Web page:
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Frugal Living: Being fabulously frugal or fanatically foolish?

Sara Noel

Practicing frugality is different for everyone. What might seem extreme or petty to you is everyday life for someone else. Each person decides what they’re comfortable doing to save a buck. However, there are times it’s not simply about saving money. Sometimes it’s about being less wasteful. Frugality can be a split-second decision. Keep or toss? Buy or delay? Some frugal decisions are easy to make, but others fall into the shades-of-gray area – not because it’s foolish, but maybe it’s time-consuming, slightly embarrassing to admit to or doesn’t seem to make much of a difference. But you still choose frugality. What have you done to be less wasteful that’s on the fringe of what you’d tell others?

Here are a few examples:

FLOUR: You flour the counter when rolling dough and when you’re done, you still have excess flour on the counter. Some people don’t feel comfortable saving it. Others will brush it into a bag to use later.

DRINKS: You have a family with kids that don’t always finish their drinks. Some people will pour it down the drain. Others will save it in the refrigerator or freeze it in an ice cube tray for later use. Many frugal people will dilute beverages such as juice or milk, too. One reader Sharon K., from Ohio says: “I drink diet pop, but I fill up a glass with ice cubes and half water and the rest diet pop. I keep adding ice and water and will probably put in about 1⁄4 cup more for the day.”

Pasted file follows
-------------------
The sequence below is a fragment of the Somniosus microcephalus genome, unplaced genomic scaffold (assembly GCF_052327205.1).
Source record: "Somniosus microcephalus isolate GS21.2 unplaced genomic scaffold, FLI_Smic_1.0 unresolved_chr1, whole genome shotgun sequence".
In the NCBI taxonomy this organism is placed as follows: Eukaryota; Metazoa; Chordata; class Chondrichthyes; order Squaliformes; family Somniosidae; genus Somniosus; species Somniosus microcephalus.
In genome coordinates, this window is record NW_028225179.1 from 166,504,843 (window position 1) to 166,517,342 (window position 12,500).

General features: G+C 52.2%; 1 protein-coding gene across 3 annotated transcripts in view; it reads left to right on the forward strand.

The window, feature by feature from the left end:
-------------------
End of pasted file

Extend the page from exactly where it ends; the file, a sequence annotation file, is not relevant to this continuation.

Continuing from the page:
VACUUMING: Your vacuum dies. Some people will rush out and buy a new one. Other people might buy a used or refurbished vacuum or a manual carpet sweeper. Marie from Texas shares: “When our vacuum died, I couldn’t justify going out and spending money on a new one, so I started sweeping the carpet with a broom to clean it instead. It takes a lot of arm power to do the whole house, but it saves me money. Some people might think it takes up too much time, and it is time consuming, but I kind of enjoy it now. My husband just bought me a new vacuum cleaner, but I refuse to use it. It uses too much electricity.”

CONSERVE WATER: Many families don’t conserve water. Fewer reuse it. Some frugal families will turn a faucet off when sudsing soap in their hands or while brushing teeth until the water is needed to rinse, and some people collect cold water in the shower or bath or sink before it heats up and reuse it to water plants or to manually flush their toilet. Lisa from Indiana, shares: I let the three littles use the same bath water (unless it’s very dirty).” Some people will even reuse bath water to wash their floors.

SAVING LEFTOVERS: For some people, leftovers are amounts of food that are large enough to be made into another meal or more. Of course, there are some people who don’t “do” leftovers. Many frugal people will save very small amounts of leftover food such as meat and vegetables and freeze it until they have enough to make a soup or casserole. Michelle from New York says: “I save and freeze all of our leftover meats, and when I get enough, I make a sandwich spread with it. I just add a little onion and mayo and seasonings.”